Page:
IZA DP No. 3088: Estimating Income Responses to Tax Changes: A Dynamic Panel Data Approach
published in: B.E. Journal of Economic Analysis and Policy: Contributions to Economic Analysis and Policy, 2011, 11 (1)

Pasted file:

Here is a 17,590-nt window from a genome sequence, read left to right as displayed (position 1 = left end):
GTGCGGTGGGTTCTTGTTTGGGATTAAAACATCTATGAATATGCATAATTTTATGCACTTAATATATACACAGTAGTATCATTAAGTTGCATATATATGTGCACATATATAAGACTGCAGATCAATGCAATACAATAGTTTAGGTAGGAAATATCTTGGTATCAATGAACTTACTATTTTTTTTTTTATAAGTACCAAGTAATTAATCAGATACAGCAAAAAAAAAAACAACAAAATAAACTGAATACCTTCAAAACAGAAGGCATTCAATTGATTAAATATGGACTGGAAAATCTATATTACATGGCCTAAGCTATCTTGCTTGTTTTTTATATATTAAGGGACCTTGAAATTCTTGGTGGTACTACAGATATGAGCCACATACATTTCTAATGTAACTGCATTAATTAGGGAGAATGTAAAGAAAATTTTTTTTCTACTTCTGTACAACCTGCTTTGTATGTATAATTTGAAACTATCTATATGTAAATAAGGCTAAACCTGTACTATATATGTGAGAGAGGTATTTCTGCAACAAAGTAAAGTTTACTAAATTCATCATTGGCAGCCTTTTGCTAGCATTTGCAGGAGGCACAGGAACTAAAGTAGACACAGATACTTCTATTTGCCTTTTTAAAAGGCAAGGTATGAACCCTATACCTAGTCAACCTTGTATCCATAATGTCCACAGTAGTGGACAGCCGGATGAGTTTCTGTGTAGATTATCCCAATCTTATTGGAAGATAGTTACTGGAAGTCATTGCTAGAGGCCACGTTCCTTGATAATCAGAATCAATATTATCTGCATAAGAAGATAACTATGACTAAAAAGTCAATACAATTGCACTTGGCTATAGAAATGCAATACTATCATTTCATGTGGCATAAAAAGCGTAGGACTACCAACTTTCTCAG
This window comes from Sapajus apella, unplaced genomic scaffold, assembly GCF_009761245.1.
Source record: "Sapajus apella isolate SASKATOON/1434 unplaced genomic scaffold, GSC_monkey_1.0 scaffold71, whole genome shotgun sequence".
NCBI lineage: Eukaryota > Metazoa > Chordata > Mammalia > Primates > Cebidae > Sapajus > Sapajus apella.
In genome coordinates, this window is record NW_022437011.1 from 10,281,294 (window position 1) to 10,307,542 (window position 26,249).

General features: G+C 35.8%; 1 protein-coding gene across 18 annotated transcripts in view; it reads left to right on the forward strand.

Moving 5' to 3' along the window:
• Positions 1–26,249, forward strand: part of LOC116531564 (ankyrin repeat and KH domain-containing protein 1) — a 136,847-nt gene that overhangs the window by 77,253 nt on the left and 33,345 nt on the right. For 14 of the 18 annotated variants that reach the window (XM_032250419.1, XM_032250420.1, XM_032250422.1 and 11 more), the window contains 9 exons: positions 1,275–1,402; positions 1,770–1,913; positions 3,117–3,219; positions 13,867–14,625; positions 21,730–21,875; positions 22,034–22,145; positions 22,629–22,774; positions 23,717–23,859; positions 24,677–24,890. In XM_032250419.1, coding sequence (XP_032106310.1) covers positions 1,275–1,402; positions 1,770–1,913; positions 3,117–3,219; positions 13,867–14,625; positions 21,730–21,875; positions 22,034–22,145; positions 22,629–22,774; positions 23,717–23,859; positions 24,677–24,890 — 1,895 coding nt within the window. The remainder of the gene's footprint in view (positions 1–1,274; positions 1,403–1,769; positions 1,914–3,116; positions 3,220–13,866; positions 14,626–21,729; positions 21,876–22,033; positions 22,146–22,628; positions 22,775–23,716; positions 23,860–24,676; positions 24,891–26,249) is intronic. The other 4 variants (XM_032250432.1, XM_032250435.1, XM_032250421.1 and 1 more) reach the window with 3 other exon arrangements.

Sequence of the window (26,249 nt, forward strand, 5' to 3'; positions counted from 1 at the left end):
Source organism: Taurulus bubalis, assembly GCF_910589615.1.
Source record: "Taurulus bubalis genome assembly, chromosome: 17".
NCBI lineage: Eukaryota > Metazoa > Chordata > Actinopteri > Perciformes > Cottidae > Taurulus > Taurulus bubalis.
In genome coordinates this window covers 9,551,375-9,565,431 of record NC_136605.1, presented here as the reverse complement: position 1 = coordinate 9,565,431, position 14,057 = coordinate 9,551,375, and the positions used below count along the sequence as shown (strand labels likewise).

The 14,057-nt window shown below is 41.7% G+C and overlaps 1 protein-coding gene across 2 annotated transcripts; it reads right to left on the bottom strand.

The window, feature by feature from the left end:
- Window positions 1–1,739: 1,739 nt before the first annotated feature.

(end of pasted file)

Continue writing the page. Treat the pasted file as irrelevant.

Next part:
Recent research on the behavioral effects of income taxes has to a large extent focused on the elasticity of taxable income with respect to the net-of-tax rate, i.e., one minus the marginal tax rate. We offer new evidence on this matter by making use of a large panel of Swedish tax payers over the period 1991-2002. Changes in statutory tax rates as well as discretionary changes in tax bracket thresholds provide exogenous variations in tax rates that can be used to identify income responses. We estimate dynamic income models which allow us to distinguish between short-run and long-run effects in a straightforward fashion. The estimates of the long-run elasticity of income with respect to the net-of-tax rate typically hover in a range between 0.20 and 0.30. The short-run elasticities are in general smaller but less precisely estimated. We use the estimates to simulate the fiscal consequences of a tax reform that reduces the top marginal tax rate by five percentage points. Such a reform turns out to have negligible effects on tax revenues and may even yield a fiscal surplus.